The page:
The property accumulated junk - rebar, broken cinder blocks, steel pipe, angle irons pieces, etc. We advised the owner about the threat to the horses and ended up treating one of the horse who sustained a bad cut on her hocks because the owner refused to call a Vet. My wife ended up dressing and cleaning that wound daily until it healed. We also worked one of their horses through a case of colic.

Aside from that, my wife and I ensured that these horses did not go for very long with water and some grass hay. We also called the County Animal Control several times to respond when the owner would be absent for several days at a time. The Animal Control Officer, despite our pointing out how low those horses scored on the Body Condition Scale, using the Henneke System Equine Body Condition Scoring System, developed by Don R. Henneke, PhD of Tarleton State, University of Texas, 1983. The Animal Control Officer would just tell us, "they look good to me. Call me when they get worse."

We had no problem making repeat calls to Animal Control which eventually led to the owner moving his horses to an open field, where he built a temporary fence around more cinder block stalls. A few people would call us about those horses, we would go down and check them out, and call animal control to investigate. Many times there was no water on the property in stock tanks or otherwise, and horses continue to lose weight.

The last time was a few days ago. There were only two horses on that property now. We think at least one of the died and the gelding was likely sold.  My wife was crying as she called me to described the condition of these horses. The Bay More, a really nice horse and the one who had the hock injury, is in the picture at right. This picture was taken after the horse drank two 17 quart buckets of water helping to expand her barrel and make her appear just a little better.  The sorrel colt is actually now a two year old, coming three this spring - and still looks like a yearling to me. He is the horse in the photo at the top of this article - what do you think? Anyway, my wife filled up two 17 quart buckets with water for the horses which they promptly drank dry, then she filled them up again and they drank them dry one more time. I called Animal Control and the Sheriffs Office at 10.00 am in the morning and they finally responded at 5.00 pm.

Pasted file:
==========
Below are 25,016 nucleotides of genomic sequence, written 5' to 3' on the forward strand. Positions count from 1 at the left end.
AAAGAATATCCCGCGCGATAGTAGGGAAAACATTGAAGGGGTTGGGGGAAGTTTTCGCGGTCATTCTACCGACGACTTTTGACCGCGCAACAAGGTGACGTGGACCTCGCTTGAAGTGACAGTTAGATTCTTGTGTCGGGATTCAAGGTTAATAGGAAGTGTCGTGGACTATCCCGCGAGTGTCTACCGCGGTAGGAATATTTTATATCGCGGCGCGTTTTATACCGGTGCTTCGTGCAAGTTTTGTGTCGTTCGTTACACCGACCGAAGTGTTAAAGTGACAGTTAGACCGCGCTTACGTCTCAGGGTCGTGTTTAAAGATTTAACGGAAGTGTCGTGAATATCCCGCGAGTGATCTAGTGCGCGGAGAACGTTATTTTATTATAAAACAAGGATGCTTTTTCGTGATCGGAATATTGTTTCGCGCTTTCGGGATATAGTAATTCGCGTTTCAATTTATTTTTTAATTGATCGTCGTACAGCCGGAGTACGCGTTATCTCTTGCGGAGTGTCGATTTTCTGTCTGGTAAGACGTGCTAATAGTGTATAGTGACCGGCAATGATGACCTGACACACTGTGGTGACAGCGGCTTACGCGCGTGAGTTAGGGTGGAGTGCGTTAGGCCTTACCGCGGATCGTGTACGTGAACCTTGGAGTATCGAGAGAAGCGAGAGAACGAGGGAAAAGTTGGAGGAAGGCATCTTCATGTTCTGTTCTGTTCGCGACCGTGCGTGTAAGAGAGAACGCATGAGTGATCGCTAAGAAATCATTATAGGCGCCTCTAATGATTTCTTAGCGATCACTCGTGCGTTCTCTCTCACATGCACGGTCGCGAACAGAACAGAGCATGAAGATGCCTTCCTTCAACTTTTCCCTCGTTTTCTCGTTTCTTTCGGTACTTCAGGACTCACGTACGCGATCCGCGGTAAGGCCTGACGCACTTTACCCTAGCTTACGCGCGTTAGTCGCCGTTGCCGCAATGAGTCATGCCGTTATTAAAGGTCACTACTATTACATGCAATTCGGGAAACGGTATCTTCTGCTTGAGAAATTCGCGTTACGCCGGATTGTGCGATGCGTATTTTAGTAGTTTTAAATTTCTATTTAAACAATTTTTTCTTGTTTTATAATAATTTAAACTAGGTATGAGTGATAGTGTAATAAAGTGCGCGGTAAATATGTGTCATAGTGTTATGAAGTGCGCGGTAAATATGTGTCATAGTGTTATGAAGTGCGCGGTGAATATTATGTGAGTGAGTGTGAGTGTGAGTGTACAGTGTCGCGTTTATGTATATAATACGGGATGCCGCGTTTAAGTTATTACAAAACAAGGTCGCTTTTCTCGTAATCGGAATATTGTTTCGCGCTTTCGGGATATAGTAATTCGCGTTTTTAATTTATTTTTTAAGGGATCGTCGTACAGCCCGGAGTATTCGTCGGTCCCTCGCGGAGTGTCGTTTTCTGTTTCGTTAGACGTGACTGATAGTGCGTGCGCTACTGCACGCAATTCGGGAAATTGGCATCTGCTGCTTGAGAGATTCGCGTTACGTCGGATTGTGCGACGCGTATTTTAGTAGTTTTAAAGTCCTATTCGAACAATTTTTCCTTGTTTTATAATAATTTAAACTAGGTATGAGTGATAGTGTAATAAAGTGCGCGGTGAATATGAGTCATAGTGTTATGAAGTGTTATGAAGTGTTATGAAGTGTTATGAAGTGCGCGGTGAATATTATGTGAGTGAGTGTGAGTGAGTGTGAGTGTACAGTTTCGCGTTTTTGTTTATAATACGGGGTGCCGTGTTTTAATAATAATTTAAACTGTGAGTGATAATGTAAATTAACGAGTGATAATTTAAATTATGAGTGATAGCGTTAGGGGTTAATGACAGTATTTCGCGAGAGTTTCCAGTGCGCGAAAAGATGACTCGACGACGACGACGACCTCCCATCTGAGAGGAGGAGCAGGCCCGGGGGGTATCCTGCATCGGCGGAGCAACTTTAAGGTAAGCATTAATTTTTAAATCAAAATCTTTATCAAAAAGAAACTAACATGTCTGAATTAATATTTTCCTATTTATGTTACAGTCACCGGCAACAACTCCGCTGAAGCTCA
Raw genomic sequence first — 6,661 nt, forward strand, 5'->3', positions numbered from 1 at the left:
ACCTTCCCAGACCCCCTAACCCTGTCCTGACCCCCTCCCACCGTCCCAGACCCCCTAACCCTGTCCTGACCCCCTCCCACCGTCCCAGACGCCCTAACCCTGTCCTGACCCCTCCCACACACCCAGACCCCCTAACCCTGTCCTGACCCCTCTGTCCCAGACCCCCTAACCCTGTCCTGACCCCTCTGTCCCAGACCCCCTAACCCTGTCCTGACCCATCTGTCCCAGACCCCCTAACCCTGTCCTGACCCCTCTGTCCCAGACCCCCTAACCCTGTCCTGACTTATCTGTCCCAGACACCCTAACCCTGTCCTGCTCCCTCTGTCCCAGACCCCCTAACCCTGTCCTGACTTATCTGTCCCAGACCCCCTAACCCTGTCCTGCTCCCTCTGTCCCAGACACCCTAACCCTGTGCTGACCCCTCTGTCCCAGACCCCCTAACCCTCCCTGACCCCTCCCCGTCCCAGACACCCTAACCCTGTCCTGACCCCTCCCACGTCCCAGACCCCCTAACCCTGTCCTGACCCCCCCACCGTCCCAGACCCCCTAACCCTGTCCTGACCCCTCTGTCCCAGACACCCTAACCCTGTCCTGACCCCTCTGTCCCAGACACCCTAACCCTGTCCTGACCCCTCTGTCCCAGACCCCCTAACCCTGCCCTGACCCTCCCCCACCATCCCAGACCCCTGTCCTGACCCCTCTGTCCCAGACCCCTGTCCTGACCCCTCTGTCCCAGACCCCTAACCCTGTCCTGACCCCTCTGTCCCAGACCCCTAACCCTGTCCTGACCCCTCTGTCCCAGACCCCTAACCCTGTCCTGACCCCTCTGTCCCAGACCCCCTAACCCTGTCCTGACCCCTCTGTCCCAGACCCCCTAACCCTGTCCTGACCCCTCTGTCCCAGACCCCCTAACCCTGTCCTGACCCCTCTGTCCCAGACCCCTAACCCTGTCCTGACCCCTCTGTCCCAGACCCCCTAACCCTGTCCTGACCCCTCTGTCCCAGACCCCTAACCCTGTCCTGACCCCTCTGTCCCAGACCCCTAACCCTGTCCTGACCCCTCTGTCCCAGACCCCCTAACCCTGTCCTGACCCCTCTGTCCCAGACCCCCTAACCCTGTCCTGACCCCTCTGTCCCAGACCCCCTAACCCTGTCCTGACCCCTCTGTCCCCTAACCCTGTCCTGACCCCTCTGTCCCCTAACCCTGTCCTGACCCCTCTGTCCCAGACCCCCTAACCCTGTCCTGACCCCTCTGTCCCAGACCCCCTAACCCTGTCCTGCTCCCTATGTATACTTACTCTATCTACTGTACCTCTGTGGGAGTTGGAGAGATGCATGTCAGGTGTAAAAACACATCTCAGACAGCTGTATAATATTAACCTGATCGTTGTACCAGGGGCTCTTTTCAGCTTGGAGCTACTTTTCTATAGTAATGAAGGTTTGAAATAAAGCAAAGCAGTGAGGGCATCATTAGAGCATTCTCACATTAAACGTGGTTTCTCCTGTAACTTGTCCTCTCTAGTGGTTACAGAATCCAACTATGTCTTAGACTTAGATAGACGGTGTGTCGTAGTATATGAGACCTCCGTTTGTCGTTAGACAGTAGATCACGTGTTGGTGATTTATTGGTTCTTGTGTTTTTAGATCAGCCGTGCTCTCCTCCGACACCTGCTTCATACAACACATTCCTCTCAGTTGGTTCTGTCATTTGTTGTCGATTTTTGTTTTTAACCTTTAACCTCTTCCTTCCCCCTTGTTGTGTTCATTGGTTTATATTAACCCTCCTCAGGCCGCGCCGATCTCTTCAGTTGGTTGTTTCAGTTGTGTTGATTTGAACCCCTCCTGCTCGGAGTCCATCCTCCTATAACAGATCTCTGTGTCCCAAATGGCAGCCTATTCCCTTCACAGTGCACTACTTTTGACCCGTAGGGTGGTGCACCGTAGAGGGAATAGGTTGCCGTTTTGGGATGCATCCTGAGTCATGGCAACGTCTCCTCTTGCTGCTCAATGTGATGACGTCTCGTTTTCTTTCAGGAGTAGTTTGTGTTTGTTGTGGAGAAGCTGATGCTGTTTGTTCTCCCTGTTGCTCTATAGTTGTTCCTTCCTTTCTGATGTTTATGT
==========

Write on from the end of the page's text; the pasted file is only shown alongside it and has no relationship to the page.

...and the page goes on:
We spent an hour explaining to the deputies about our history of reporting on these animals, lack of a county solution, how to body score a horse, what would constitute fair care, necessary hoof care, the lack of water, lack of feed, and tell tale lack of manure which indicated the horses were eating their own manure - little of that they were producing.

We coordinated for a local rescue to take the horses, providing a confiscation order could be obtained that the deputies assured me was being worked. But we learned the next day that the owner, after being contacted by Law Enforcement, brought in hay and water and assured the deputies that the horses would be taken care of. We were informed that the abuse case was dropped.

Law Enforcement may have dropped it, but we aren't letting it go. We'll be checking on these horses weekly and calling Animal Control and the Sheriffs Office as needed. I think what efforts that man and society makes to correct animal abuse is a snapshot into our collective morale health as a people. Again, well be held accountable.

Safe Journey.